I’ve been spending a lot of time recently, at least mentally, in the Mendoza area of Argentina. I’m working on the edits for my third book in the Vintage Love series, The Tycoon and The Teacher. But even if I hadn’t set a story here, it would still be on my radar as a place I’d love to visit. There’s something about a place known for producing quality wine that draws me. I guess it doesn’t take a genius to work out what that is—a moderate climate.
Mendoza has not only wine but mountains as well. From the photos I’ve seen, the vineyards seem to kiss the feet of the Andes. In fact, one vineyard is at an elevation of 5,000 feet above sea level. Visiting the wineries would be top of my list of to-do things if visiting Mendoza. But there are plenty of other non-alcoholic activities to enjoy while recovering. Hiking in the Andes is very popular, and if you’re into mountaineering, Mount Aconcagua is the highest mountain outside of Asia, thus the highest peak in both the Western and Southern hemispheres. It’s supposed to be an “easy” climb, in other words, your chances of dying are slightly lower than on other mountains. But altitude sickness and complications from the cold are serious risk factors.
Aside from drinking and climbing, Mendoza region offers a host of indoor and outdoor activities. On the indoor side, you can visit the aquarium, which seems slightly odd for such a land-locked area. There’s also several museums, one of which, Museo Fundacional is built over the foundations of an ancient civilization. Most of Mendoza city was devastated by several earthquakes in the past so few truly old buildings remain.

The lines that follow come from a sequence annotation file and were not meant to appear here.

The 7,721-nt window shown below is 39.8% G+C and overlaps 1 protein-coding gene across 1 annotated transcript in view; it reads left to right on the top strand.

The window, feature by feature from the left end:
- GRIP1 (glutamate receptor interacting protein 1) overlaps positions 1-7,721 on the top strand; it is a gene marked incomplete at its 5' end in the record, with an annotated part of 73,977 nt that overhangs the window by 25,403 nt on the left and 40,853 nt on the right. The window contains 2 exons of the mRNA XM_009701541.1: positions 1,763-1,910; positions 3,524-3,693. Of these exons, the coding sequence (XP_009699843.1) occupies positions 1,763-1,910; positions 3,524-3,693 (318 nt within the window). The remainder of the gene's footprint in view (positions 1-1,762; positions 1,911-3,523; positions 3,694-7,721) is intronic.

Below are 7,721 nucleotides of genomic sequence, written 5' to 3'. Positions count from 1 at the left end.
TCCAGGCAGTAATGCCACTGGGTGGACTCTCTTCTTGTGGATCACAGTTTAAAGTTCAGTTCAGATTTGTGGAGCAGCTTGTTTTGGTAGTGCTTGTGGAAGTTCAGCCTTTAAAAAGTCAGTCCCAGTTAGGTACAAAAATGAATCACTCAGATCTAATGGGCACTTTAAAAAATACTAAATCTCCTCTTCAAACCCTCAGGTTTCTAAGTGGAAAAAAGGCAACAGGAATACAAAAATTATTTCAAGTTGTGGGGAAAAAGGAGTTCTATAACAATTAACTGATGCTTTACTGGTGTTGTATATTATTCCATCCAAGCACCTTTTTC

Outdoors there are lots of parks, cycling tours, horseback riding, river rafting, hikes, cave exploration, skiing, etc. to enjoy. Some of the spas I researched look amazing. I’d definitely try to work a stay at one of those into my itinerary. After all, I’d probably need to detox at some point.
As mentioned above, because the region has been rocked by earthquakes in the past. Mendoza city was rebuilt with large squares and wider roads and sidewalks than elsewhere in Argentina, giving it a relaxed, less frantic feel. Evidently the city comes alive at night when the restaurants and patios fill up and the local population stroll around to see and be seen. However, as the area is in essence a desert, canals flank many of the streets to bring water into the city and parks. Don’t fall in.
Mendoza is considered a fairly safe destination, but as with anywhere keep alert and watch where you’re going and where you put your stuff. Ask at your hotel or other accommodation for places to avoid.
Alas, for the next few years anyway, I will have to be content with my virtual travels. But if you’ve been let me know in the comments what you found interesting about this region.
Until next time (and apologies for the late posting of this blog, I was away in Vegas at a romance writers/readers convention).